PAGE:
Biofuels are reliable sources of energy that are good for engines, as well as Indiana’s economy. They are made either from plants or animal products and the two most readily available forms of biofuels are biodiesel and ethanol. Both of these biofuels are renewable, domestically produced fuels, so they help reduce dependency on foreign oil. These products require no engine modifications, are affordably priced and are produced right here in the Hoosier state. As an added benefit, both biodiesel and ethanol reduce harmful emissions, making them the perfect fuel choice for health-conscious Hoosiers.
Biodiesel can be used in any standard diesel engine and does not require engine modification. Biodiesel can be used by itself or blended with gasoline in varying concentrations. B100 is pure biodiesel, but B20 (20% biodiesel, 80% petroleum diesel) and B5 (5% biodiesel, 95% petroleum diesel) are common blends. Biodiesel and biodiesel blends are used by diesel engines and burn more cleanly than petrodiesel.
Ethanol used in the US is made primarily from the starch in corn grain. Ethanol is regularly blended with gasoline at low levels, but some gas stations offer E85 (85% ethanol, 15% gasoline). However, only flex fuel vehicles (FFVs) can use E85. FFVs can be fueled with unleaded gasoline, E85, or a combination of the two. Most vehicles produced after September, 2006 should be flex fuel and can handle up to 85% ethanol content. However, check whether your vehicle is flex fuel at the U.S. Department of Energy's Alternative Fuels Data Center. The easiest way to check if your vehicle takes E85 is to look for a badge on your vehicles that says "Flex Fuel' or check if your gas cap is yellow and labeled "E85/Gasoline."
For more information on biodiesel and ethanol, view our E85/B20 FAQs page.
Find A Pump Near You
Navigate to our Find A Pump Near You page to use the map to find the closest B20 and E85 stations near you. There you can locate...
- Indiana's 3 public B20 stations
- Indiana's 198 public E85 stations.
Tax Incentives for Biofuel Fueling Infrastructure
Special Fuel Tax Exemption: The sale of biodiesel, blended biodiesel, compressed natural gas, and liquefied natural gas used to power an internal combustion engine or motor is exempt from state gross retail tax. Read more here.
Biodiesel Blend Tax Exemption: Biodiesel blends of at least 20% (B20) that are used for personal, noncommercial use by the individual that produced the biodiesel portion of the fuel are exempt from the special fuel license tax. The maximum number of gallons of fuel for which the exemption may be claimed is based on the percentage volume of biodiesel in each gallon used. Read more here.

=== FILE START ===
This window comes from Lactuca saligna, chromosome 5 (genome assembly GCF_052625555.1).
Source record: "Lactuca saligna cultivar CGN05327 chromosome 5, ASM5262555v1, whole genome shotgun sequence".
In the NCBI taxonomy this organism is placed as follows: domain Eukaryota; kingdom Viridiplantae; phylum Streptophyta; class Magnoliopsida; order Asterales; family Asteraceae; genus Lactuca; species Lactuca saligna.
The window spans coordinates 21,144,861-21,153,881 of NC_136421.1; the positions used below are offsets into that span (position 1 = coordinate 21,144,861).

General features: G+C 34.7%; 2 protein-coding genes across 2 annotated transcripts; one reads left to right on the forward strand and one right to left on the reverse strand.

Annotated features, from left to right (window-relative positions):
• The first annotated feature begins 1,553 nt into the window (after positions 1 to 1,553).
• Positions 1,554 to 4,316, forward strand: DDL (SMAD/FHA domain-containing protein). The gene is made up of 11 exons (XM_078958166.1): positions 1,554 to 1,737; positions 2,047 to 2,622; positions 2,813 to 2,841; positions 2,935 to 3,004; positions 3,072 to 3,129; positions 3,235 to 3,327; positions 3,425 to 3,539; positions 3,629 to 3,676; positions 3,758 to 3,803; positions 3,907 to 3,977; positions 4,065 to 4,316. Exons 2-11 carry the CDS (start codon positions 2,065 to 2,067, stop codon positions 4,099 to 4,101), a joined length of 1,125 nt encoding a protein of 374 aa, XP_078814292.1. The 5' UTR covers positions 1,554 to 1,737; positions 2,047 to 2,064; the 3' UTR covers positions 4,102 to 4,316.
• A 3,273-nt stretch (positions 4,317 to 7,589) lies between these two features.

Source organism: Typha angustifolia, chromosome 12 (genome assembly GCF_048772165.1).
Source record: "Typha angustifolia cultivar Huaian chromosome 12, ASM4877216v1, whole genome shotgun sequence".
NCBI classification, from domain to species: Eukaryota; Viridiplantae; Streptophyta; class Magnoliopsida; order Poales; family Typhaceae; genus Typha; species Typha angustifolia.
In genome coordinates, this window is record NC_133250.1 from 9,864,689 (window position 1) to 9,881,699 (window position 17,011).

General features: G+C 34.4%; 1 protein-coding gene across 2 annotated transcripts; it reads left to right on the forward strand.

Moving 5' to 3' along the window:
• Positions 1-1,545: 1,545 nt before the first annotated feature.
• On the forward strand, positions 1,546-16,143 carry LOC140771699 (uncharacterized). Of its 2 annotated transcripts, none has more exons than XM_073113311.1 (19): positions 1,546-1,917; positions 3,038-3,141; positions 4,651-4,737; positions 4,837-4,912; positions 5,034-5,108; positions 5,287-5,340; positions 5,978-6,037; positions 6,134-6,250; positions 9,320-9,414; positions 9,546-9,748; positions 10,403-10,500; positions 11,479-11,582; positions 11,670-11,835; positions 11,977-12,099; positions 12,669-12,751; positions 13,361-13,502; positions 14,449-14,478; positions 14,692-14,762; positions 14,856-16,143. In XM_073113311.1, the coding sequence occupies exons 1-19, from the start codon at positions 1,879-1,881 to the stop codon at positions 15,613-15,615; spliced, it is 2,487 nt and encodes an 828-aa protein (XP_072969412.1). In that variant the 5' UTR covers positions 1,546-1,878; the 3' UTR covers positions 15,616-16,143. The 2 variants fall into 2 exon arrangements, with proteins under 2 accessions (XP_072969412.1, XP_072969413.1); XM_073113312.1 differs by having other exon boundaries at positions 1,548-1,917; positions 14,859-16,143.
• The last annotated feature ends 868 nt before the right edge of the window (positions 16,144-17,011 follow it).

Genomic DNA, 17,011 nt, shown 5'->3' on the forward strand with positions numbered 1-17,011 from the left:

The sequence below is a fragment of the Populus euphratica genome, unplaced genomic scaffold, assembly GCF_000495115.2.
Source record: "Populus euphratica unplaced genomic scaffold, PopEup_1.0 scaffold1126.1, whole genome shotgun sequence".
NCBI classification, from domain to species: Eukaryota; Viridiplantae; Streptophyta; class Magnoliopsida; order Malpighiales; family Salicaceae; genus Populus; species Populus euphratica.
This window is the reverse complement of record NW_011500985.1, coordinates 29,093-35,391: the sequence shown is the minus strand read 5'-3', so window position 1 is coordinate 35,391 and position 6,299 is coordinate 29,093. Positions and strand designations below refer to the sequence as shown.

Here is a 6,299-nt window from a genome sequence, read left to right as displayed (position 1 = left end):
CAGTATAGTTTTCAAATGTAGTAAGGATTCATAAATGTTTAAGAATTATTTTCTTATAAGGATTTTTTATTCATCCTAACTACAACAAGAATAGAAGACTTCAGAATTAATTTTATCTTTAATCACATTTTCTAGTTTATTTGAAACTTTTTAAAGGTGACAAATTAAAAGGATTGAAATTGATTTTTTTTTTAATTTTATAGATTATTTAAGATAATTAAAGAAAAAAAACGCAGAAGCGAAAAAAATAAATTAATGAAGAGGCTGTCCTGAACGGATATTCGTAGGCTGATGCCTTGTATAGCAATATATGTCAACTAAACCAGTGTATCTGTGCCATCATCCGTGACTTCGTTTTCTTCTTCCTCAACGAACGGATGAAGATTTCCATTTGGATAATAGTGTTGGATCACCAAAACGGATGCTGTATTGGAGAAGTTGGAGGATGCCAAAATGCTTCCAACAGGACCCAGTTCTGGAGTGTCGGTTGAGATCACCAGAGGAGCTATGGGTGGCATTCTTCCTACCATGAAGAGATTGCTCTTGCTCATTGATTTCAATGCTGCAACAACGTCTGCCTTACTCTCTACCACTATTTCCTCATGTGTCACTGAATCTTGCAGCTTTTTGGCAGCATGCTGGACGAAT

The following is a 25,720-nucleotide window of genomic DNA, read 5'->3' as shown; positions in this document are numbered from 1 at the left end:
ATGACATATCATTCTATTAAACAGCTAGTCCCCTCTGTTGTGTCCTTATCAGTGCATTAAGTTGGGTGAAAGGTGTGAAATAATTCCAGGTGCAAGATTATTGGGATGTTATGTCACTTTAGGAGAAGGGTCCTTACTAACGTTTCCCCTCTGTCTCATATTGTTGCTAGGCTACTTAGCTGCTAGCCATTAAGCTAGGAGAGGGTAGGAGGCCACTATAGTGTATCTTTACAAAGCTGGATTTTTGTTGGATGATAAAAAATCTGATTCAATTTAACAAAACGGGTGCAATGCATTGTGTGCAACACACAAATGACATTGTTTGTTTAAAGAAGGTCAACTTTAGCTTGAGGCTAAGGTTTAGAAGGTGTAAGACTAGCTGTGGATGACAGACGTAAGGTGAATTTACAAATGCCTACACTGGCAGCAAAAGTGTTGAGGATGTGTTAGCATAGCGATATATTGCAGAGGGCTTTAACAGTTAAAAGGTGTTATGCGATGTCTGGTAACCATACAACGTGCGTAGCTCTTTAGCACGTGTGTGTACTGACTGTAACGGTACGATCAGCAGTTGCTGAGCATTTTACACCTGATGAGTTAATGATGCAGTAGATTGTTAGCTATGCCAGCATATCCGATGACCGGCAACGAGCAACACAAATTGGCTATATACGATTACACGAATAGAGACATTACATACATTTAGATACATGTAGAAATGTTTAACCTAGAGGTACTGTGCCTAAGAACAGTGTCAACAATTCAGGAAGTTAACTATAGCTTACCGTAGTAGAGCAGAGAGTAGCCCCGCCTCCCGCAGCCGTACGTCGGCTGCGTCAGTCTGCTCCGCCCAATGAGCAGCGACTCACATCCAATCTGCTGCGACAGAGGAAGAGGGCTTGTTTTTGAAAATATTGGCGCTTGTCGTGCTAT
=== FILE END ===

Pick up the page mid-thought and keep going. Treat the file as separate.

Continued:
E85 Fuel Use Incentive: A political subdivision that purchases E85 for use in flexible fuel vehicles (FFVs) may be entitled to a monthly incentive payment of $33.33 for each FFV owned by the political subdivision for fewer than five years. The political subdivision is eligible if 75% of its motor vehicle fuel purchases were E85 in the previous month. A political subdivision is defined as a municipal corporation or special taxing district. This incentive expires January 1, 2019. Read more here.
Federal Tax Credits for Fueling Equipment: Businesses and investors who purchase biodiesel or E85 fueling equipment may receive a federal tax credit of 30% of the equipment and installation cost, up to $30,000. This incentive originally expired on December 31, 2013, but was retroactively extended through December 31, 2014 by Public Law 113-295. The incentive will remain posted until the federal tax filing deadline.
Federal Alternative Fuel Excise Tax Credit: A tax incentive is available for alternative fuel that is sold for use as a fuel to operate a motor vehicle. A tax credit in the amount of $0.50 per gallon is available for the following alternative fuels: compresses natural gas, liquefied natural gas, liquefied hydrogen, biodiesel, and propane. The credit expired December 31, 2016. The incentive will remain posted until the federal tax filing deadline.